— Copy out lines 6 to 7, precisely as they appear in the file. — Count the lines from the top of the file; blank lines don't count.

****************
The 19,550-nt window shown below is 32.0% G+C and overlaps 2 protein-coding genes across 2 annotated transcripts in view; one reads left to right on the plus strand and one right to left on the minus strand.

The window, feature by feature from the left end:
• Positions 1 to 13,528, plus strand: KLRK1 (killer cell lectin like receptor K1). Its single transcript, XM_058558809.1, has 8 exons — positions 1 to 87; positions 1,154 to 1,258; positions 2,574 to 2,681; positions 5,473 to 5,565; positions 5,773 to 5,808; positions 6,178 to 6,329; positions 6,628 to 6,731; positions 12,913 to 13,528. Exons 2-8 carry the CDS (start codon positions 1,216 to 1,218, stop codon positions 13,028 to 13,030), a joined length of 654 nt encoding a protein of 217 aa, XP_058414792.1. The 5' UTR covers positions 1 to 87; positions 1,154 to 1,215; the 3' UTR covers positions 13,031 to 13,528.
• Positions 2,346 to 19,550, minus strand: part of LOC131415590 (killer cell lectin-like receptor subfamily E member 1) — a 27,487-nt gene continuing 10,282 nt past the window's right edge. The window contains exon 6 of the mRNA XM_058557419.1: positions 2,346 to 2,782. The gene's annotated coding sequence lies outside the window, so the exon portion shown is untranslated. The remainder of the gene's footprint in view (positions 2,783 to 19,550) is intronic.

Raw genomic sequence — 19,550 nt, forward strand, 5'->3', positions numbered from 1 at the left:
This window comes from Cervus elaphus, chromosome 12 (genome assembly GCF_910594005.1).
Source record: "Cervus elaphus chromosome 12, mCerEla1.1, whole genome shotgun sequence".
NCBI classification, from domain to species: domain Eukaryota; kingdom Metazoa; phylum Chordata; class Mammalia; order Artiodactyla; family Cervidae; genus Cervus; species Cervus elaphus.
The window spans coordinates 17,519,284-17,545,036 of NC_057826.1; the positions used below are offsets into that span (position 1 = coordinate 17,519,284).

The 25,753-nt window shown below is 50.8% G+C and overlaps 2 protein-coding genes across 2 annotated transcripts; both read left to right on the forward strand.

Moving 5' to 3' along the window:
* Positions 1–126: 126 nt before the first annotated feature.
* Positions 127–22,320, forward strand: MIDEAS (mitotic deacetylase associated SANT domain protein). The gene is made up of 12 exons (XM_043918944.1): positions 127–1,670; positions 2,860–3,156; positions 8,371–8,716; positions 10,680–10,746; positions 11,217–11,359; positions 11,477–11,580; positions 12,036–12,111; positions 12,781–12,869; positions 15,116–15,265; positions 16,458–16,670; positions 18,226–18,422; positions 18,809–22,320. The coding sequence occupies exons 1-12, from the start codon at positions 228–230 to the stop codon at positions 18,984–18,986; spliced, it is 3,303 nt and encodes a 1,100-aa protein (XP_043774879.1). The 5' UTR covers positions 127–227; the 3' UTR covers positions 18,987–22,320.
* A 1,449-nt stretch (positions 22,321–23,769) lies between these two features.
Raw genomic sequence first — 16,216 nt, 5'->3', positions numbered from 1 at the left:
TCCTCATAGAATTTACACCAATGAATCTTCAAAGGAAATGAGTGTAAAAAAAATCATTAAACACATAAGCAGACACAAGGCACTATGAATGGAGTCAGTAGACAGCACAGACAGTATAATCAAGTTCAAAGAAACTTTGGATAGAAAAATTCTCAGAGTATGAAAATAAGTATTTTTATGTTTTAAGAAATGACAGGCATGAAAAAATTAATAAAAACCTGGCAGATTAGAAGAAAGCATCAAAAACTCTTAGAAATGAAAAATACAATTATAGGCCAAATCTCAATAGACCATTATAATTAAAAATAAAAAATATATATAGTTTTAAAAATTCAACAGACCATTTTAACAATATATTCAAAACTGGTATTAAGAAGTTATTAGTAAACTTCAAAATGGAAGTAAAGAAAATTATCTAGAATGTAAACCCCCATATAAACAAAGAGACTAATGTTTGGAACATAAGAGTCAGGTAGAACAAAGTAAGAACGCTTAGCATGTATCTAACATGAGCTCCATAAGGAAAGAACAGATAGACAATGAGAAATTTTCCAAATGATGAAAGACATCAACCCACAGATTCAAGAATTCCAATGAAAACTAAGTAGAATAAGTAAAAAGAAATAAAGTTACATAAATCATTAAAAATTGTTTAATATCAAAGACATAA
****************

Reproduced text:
This window comes from Cervus elaphus, chromosome 12 (genome assembly GCF_910594005.1).
Source record: "Cervus elaphus chromosome 12, mCerEla1.1, whole genome shotgun sequence".